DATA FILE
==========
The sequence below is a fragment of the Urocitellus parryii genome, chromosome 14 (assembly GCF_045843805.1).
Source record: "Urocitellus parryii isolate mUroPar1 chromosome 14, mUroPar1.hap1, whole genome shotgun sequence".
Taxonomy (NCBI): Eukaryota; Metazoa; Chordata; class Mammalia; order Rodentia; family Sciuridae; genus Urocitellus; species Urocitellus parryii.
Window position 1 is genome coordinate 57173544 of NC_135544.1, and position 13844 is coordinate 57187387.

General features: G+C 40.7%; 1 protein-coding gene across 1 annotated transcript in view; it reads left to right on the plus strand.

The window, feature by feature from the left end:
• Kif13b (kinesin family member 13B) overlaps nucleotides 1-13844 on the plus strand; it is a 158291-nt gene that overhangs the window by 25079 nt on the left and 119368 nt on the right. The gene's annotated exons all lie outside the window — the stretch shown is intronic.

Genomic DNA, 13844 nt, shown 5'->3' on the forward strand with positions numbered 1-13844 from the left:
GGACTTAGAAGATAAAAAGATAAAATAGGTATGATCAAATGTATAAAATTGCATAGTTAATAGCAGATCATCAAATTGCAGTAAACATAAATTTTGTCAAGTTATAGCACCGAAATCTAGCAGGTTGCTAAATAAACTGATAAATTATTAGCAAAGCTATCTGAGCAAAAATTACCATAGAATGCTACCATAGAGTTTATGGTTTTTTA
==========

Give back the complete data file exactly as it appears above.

The sequence below is a fragment of the Urocitellus parryii genome, chromosome 14 (assembly GCF_045843805.1).
Source record: "Urocitellus parryii isolate mUroPar1 chromosome 14, mUroPar1.hap1, whole genome shotgun sequence".
Taxonomy (NCBI): Eukaryota; Metazoa; Chordata; class Mammalia; order Rodentia; family Sciuridae; genus Urocitellus; species Urocitellus parryii.
Window position 1 is genome coordinate 57173544 of NC_135544.1, and position 13844 is coordinate 57187387.

General features: G+C 40.7%; 1 protein-coding gene across 1 annotated transcript in view; it reads left to right on the plus strand.

The window, feature by feature from the left end:
• Kif13b (kinesin family member 13B) overlaps nucleotides 1-13844 on the plus strand; it is a 158291-nt gene that overhangs the window by 25079 nt on the left and 119368 nt on the right. The gene's annotated exons all lie outside the window — the stretch shown is intronic.

Genomic DNA, 13844 nt, shown 5'->3' on the forward strand with positions numbered 1-13844 from the left:
GGACTTAGAAGATAAAAAGATAAAATAGGTATGATCAAATGTATAAAATTGCATAGTTAATAGCAGATCATCAAATTGCAGTAAACATAAATTTTGTCAAGTTATAGCACCGAAATCTAGCAGGTTGCTAAATAAACTGATAAATTATTAGCAAAGCTATCTGAGCAAAAATTACCATAGAATGCTACCATAGAGTTTATGGTTTTTTA